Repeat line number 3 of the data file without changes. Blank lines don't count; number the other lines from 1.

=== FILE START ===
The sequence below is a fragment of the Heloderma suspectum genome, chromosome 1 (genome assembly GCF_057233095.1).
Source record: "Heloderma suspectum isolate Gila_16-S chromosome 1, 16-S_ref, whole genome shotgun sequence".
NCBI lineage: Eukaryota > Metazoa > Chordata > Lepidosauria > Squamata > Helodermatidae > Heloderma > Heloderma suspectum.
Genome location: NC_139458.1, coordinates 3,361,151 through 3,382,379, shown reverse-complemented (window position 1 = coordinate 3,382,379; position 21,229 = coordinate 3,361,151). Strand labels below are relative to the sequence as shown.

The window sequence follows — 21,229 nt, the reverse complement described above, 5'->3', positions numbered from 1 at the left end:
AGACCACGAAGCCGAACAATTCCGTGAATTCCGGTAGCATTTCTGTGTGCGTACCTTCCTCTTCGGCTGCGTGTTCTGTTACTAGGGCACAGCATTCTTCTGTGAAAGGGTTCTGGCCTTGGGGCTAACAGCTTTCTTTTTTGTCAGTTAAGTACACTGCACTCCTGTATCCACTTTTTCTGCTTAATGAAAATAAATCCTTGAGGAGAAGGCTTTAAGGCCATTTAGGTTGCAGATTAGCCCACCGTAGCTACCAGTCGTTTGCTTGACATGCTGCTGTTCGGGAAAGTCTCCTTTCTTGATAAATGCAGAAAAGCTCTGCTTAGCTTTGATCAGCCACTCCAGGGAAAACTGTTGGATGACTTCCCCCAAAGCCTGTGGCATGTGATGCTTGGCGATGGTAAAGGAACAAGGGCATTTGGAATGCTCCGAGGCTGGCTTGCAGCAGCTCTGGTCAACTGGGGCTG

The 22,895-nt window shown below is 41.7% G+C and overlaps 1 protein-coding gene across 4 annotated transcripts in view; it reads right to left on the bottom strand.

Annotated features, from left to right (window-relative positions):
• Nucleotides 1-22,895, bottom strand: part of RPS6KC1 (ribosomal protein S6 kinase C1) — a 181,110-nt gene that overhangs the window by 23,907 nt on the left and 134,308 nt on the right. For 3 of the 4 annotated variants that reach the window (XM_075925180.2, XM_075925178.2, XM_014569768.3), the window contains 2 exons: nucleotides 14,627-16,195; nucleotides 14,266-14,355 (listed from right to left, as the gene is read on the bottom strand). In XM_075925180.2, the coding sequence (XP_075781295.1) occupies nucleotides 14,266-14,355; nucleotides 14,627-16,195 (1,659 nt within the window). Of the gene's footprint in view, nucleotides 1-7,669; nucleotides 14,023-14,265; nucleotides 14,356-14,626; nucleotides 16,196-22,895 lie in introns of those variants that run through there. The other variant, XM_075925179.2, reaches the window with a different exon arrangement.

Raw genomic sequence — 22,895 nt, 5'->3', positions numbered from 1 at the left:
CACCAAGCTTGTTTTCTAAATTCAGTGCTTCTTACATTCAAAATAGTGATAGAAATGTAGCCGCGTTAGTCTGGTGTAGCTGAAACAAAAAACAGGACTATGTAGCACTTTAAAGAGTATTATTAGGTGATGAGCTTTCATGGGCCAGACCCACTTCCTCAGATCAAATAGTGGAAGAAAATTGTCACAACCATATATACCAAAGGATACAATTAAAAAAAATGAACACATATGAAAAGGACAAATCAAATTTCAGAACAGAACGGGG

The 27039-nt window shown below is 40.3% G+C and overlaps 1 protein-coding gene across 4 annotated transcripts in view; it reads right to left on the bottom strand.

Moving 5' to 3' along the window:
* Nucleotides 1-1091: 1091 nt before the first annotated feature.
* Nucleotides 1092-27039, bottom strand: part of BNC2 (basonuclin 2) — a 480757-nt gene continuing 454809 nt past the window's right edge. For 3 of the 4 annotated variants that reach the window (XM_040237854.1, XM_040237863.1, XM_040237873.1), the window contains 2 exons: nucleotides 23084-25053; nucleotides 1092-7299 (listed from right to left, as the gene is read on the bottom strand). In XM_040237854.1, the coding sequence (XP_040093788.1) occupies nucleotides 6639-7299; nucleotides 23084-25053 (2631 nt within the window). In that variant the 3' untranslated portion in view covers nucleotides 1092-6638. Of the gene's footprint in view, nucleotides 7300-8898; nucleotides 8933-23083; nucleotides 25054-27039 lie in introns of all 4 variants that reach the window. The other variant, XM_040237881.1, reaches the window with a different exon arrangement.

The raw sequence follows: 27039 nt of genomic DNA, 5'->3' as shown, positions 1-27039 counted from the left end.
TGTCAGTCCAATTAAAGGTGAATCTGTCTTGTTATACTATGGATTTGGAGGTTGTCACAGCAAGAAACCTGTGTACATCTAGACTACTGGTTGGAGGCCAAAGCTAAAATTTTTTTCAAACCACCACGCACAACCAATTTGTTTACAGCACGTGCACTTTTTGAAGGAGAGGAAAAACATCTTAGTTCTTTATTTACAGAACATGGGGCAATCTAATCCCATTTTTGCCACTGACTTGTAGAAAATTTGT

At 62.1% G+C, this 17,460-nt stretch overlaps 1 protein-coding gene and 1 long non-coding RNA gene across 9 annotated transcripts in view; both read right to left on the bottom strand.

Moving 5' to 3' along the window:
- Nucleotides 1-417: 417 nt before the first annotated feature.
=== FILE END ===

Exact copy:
NCBI lineage: Eukaryota > Metazoa > Chordata > Lepidosauria > Squamata > Helodermatidae > Heloderma > Heloderma suspectum.